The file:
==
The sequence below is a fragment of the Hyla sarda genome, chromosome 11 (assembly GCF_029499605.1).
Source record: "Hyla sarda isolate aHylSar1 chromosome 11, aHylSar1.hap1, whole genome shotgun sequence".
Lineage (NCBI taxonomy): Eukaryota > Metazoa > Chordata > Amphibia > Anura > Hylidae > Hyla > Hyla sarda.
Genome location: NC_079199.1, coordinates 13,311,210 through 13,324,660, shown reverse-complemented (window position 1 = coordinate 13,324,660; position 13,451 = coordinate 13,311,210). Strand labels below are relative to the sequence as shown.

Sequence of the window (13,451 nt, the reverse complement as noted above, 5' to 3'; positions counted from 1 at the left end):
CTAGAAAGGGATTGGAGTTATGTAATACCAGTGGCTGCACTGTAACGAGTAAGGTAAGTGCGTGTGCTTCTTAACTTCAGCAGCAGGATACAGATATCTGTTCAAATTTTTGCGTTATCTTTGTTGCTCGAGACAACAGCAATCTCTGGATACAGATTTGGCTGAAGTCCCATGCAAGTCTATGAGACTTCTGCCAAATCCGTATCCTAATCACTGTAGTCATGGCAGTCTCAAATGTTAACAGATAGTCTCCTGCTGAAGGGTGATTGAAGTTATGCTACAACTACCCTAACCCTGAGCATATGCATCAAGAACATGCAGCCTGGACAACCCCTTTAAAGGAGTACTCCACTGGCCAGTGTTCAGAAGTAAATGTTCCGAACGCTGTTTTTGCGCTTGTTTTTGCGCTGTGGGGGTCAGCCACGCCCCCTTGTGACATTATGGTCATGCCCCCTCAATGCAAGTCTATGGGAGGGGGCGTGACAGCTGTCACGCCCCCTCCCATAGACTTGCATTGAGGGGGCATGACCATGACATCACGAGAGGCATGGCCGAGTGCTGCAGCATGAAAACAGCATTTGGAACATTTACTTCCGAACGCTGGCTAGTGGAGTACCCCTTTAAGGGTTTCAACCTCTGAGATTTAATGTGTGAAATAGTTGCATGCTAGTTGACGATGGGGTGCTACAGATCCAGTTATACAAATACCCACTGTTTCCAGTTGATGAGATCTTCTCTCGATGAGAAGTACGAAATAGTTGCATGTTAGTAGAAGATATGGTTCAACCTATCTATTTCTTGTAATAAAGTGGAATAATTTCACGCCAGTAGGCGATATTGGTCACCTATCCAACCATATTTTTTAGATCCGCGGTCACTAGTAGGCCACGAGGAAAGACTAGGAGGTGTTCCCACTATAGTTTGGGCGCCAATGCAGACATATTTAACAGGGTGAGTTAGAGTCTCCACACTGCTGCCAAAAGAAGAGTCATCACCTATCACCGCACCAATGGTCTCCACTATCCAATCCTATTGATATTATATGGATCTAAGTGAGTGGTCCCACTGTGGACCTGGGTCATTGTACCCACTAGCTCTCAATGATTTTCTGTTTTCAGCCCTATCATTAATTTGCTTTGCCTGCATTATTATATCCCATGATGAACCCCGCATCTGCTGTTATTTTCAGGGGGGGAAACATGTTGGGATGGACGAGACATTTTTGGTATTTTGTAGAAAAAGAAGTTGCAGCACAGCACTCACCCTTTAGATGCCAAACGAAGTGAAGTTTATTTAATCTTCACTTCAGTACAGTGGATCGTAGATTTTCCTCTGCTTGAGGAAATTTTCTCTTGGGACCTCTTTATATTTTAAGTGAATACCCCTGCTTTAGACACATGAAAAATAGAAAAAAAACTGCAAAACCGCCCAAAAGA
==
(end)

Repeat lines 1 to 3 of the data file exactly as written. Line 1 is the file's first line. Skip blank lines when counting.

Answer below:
The sequence below is a fragment of the Hyla sarda genome, chromosome 11 (assembly GCF_029499605.1).
Source record: "Hyla sarda isolate aHylSar1 chromosome 11, aHylSar1.hap1, whole genome shotgun sequence".
Lineage (NCBI taxonomy): Eukaryota > Metazoa > Chordata > Amphibia > Anura > Hylidae > Hyla > Hyla sarda.